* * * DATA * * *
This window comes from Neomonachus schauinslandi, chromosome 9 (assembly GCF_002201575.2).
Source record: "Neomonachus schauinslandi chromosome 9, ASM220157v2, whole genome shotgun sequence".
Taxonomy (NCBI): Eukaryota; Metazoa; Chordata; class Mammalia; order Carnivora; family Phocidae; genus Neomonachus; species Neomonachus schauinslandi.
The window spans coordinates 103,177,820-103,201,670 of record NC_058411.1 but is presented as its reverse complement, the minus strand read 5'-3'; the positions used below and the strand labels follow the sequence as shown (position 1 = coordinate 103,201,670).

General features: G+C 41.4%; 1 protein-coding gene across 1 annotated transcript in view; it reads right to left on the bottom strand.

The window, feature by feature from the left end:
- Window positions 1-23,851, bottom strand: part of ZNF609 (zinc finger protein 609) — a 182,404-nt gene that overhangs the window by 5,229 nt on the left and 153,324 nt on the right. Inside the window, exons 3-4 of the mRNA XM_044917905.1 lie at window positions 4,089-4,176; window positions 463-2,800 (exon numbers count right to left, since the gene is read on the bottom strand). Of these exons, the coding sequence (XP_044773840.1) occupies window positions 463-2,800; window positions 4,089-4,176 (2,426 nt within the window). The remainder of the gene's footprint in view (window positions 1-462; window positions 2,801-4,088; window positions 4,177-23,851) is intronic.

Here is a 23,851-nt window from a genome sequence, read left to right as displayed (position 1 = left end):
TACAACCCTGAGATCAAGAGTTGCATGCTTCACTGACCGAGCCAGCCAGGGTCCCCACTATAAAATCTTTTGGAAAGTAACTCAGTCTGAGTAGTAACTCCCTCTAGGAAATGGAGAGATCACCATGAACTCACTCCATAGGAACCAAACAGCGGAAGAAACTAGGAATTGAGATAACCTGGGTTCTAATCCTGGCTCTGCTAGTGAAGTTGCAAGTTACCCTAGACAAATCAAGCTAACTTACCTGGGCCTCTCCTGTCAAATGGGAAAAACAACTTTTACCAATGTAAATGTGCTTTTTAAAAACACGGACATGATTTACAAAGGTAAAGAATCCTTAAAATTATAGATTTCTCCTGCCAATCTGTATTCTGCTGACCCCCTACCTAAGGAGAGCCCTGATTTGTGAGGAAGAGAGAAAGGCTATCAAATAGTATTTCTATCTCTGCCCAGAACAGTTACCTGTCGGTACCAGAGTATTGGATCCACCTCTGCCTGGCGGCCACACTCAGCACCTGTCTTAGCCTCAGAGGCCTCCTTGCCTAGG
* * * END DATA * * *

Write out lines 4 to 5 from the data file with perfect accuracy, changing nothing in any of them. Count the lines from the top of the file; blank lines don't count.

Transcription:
The window spans coordinates 103,177,820-103,201,670 of record NC_058411.1 but is presented as its reverse complement, the minus strand read 5'-3'; the positions used below and the strand labels follow the sequence as shown (position 1 = coordinate 103,201,670).

General features: G+C 41.4%; 1 protein-coding gene across 1 annotated transcript in view; it reads right to left on the bottom strand.